Many people ask me, “What is abandonment? Is it people in search of their mothers? People left on the doorstep as children?”

I answer, everyday there are people who feel as if life itself has left them on a doorstep or thrown them away. Abandonment is about loss of love itself, that crucial loss of connectedness. It often involves breakup, betrayal, aloneness. People struggling with abandonment issues include those going through the ending of a relationship as well as searching adoptees, recently widowed, and those suffering the woundedness of earlier disconnections.

Abandonment represents core human fear. We have all experienced it. When a relationship ends, the feelings harken all the way back to our lost childhoods when we were helpless, and dependent. Our adult functioning temporarily collapses.We feel shattered, bewildered, condemned to loneliness. As we apply the tools of recovery, at the bottom of abandonment’s pain, we discover a wellspring of positive change.

Abandonment is a cumulative wound containing all of the losses and disconnections stemming all the way back to childhood. Abandonment is:

• A feeling
• A feeling of isolation within a relationship
• An intense feeling of devastation when a relationship ends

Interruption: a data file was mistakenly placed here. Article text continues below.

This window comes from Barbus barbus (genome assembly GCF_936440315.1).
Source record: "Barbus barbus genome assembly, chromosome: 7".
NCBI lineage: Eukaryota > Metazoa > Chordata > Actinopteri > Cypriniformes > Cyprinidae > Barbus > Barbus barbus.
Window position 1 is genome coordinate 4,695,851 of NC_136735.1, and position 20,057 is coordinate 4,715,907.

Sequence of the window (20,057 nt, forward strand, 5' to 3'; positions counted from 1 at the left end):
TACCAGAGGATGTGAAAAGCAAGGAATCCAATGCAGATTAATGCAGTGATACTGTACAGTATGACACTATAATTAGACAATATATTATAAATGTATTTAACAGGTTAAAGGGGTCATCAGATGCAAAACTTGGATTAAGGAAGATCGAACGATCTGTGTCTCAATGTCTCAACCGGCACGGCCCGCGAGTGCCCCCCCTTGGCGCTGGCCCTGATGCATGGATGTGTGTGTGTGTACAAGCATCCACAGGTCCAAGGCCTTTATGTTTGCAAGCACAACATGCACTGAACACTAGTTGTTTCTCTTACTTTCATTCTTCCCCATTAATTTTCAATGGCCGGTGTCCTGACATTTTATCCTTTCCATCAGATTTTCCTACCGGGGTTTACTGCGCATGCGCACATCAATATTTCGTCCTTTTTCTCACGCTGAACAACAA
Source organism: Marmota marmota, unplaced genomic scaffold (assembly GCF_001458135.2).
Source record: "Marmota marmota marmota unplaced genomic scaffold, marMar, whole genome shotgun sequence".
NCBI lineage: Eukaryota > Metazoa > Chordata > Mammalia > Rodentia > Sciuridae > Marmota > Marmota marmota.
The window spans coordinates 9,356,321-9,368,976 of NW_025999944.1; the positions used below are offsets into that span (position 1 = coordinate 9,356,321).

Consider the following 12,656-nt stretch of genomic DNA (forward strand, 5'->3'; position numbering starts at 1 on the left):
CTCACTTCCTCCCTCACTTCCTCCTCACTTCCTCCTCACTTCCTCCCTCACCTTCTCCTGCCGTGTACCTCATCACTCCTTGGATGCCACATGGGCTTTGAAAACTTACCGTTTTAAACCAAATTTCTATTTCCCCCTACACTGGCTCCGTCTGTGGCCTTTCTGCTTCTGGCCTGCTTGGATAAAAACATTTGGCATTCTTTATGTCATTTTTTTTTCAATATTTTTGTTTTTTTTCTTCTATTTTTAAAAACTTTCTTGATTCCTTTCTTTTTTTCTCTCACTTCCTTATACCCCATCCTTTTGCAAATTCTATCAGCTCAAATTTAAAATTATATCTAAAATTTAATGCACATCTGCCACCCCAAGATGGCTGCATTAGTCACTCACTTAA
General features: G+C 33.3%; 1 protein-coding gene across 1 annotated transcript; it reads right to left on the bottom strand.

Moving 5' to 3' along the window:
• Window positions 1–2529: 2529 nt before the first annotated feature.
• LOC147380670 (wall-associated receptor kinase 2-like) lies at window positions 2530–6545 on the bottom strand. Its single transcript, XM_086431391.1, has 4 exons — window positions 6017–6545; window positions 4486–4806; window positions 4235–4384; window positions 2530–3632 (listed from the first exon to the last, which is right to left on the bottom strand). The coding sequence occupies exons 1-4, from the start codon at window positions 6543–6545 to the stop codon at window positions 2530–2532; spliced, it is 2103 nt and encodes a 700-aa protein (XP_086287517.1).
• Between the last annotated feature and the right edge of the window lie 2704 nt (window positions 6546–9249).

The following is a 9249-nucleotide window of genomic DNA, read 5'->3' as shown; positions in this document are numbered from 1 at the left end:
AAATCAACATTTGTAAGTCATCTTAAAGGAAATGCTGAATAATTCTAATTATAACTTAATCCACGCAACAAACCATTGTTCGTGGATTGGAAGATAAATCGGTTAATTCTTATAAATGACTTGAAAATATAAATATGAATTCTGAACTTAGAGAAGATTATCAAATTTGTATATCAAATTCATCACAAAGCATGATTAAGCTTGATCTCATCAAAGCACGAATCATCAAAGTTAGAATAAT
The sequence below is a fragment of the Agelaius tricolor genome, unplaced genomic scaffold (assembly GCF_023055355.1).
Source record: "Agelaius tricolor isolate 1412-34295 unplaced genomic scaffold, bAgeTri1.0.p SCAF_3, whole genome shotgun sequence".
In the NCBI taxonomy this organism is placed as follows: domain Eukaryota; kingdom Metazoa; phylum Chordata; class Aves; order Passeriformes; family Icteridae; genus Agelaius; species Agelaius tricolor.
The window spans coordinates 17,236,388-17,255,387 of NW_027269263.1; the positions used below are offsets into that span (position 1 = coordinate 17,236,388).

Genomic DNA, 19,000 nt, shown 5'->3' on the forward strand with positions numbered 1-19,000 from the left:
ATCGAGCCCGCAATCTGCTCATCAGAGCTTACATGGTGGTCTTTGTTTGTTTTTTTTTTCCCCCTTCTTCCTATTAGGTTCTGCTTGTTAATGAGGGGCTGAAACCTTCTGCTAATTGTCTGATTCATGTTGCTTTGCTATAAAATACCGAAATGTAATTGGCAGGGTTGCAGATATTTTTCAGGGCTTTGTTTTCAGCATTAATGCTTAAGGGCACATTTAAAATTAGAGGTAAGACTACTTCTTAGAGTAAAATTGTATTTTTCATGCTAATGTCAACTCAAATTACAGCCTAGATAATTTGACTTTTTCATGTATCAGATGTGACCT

• An aloneness-not-by-choice
• An experience from childhood
• A baby left on the doorstep
• A woman left by her husband of twenty years for another woman
• A man being left by his finance for someone ‘more successful’
• A child left by his mother
• A friend feeling deserted by a friend
• A father leaving his marriage, moving out of the house, away from his children
• A child whose pet dies
• A little girl grieving over the death of her mother
• A little boy wanting his mommy to come pick him up from nursery school
• A child about to be ‘replaced’ by the birth of another sibling
• A child needing his parents but they are emotionally unavailable
• A boy realizing he is gay and anticipating the reaction of his parents and friends
• A teenage boy with his heart twanging, but afraid to approach his love
• A teenage girl feeling her heart is actually broken
• A woman who has raised a family now grown, feeling empty, as if she has been deserted, as if the purpose of her life has abandoned her
• A child stricken with a serious illness or injury watching his friends play while he must remain confined to braces, wheel chair, or bed
• A woman who has lost her job and with it her professional identity, financial security, and status. Now she is left feeling worthless, not knowing how to occupy her time – – feeling abandoned by her life’s mission
• A man who has been ‘put out to pasture’ by his company, as if obsolete
• People grieving the death of a loved one report feelings of abandonment
• The dying fear being abandoned by their loved ones as much or more as they fear pain and death
• Suicide is an excruciating form of abandonment
• Abandonment is all of this and more. Its wound is at the heart of the variety of human experiences, and is found in the uniqueness of each person’s life.

Abandonment recovery reaches out to all abandonment survivors.

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